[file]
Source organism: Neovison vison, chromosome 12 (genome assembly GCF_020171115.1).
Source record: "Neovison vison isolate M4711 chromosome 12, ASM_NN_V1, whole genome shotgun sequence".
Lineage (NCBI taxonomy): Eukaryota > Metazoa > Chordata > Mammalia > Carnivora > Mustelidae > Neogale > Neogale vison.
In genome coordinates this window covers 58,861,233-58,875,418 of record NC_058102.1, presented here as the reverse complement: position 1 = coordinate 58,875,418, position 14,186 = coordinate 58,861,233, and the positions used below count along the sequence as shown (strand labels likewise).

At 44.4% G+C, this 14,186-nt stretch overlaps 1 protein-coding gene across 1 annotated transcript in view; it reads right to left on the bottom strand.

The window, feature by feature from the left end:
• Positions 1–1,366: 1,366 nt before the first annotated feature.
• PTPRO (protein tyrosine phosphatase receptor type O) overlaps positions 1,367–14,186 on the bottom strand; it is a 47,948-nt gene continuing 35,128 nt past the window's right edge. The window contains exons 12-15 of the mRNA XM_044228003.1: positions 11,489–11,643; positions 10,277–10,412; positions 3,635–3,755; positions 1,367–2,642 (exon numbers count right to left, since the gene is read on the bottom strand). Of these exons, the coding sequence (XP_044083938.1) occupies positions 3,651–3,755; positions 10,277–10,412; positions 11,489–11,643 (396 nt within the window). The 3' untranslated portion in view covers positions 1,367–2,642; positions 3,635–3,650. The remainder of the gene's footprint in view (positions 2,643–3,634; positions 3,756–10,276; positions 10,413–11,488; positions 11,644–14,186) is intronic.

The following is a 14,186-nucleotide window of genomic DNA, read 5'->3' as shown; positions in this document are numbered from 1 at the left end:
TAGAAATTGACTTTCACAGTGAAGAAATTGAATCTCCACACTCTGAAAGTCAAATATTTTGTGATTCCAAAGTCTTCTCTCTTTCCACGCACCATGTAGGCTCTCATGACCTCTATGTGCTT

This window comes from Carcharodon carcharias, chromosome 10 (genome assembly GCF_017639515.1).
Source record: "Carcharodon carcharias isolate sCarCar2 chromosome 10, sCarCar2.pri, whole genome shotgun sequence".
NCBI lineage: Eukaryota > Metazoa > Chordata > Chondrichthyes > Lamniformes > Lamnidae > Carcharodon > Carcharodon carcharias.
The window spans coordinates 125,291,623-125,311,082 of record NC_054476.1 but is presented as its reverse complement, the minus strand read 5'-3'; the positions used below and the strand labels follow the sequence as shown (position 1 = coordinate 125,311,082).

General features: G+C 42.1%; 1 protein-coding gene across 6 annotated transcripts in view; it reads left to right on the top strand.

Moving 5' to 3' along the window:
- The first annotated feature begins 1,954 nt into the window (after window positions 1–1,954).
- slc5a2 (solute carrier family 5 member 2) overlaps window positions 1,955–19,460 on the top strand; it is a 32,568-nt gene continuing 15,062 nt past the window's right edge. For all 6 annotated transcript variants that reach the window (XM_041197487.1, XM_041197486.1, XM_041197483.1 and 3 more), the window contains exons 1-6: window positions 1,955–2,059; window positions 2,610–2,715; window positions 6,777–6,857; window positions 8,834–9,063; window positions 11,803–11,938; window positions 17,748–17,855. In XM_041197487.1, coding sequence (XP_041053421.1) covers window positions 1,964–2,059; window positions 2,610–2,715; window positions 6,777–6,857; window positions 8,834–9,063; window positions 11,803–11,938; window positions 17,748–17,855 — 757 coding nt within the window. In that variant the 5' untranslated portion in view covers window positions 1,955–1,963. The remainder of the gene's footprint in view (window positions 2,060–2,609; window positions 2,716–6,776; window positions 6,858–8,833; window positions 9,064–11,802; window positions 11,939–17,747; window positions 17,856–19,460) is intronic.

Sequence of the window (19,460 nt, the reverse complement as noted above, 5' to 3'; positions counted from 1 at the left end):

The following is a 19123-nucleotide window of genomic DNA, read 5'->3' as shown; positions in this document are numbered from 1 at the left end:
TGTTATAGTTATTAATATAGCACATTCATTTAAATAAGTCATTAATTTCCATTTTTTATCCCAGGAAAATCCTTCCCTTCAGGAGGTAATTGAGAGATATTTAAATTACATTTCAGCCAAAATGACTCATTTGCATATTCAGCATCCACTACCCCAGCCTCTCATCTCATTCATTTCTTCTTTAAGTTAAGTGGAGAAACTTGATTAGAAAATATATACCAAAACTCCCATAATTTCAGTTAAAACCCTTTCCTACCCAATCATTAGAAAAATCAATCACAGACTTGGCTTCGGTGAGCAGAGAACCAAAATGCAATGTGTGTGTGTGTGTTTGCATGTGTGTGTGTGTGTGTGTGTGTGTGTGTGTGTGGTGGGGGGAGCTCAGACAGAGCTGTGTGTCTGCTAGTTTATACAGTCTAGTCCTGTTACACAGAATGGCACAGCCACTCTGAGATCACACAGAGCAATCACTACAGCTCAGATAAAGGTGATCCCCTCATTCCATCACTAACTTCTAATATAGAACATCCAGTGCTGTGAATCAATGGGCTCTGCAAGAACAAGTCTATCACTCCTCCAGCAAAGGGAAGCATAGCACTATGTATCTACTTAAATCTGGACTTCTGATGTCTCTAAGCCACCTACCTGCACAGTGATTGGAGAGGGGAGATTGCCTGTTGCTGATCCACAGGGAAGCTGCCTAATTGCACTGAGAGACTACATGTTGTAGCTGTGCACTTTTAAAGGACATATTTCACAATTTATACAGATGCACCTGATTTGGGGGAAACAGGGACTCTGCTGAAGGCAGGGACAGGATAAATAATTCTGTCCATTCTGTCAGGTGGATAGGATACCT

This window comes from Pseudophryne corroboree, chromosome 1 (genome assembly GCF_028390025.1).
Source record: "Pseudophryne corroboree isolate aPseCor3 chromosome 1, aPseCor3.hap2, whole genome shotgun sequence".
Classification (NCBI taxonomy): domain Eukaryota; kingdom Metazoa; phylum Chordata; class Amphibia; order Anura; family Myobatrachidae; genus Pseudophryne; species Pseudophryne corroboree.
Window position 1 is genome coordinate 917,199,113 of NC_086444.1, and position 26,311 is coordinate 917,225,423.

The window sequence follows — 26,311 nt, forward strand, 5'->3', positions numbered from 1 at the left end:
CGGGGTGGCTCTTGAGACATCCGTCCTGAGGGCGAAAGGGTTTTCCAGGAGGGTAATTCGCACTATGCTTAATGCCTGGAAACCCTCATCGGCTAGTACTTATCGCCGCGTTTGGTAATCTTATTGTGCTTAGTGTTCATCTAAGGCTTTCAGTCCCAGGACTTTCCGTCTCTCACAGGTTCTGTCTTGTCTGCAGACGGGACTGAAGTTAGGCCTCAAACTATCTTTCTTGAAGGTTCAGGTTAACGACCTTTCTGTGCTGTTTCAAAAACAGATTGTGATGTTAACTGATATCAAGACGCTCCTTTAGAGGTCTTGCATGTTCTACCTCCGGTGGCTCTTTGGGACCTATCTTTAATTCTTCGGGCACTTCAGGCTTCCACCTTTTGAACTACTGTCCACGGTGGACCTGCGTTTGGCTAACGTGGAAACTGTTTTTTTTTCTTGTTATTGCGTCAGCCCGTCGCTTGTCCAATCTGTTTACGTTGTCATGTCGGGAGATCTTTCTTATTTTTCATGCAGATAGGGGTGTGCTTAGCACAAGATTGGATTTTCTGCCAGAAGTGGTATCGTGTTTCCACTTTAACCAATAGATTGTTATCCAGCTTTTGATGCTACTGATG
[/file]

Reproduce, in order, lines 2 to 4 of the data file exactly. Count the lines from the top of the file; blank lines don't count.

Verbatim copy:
Source record: "Neovison vison isolate M4711 chromosome 12, ASM_NN_V1, whole genome shotgun sequence".
Lineage (NCBI taxonomy): Eukaryota > Metazoa > Chordata > Mammalia > Carnivora > Mustelidae > Neogale > Neogale vison.
In genome coordinates this window covers 58,861,233-58,875,418 of record NC_058102.1, presented here as the reverse complement: position 1 = coordinate 58,875,418, position 14,186 = coordinate 58,861,233, and the positions used below count along the sequence as shown (strand labels likewise).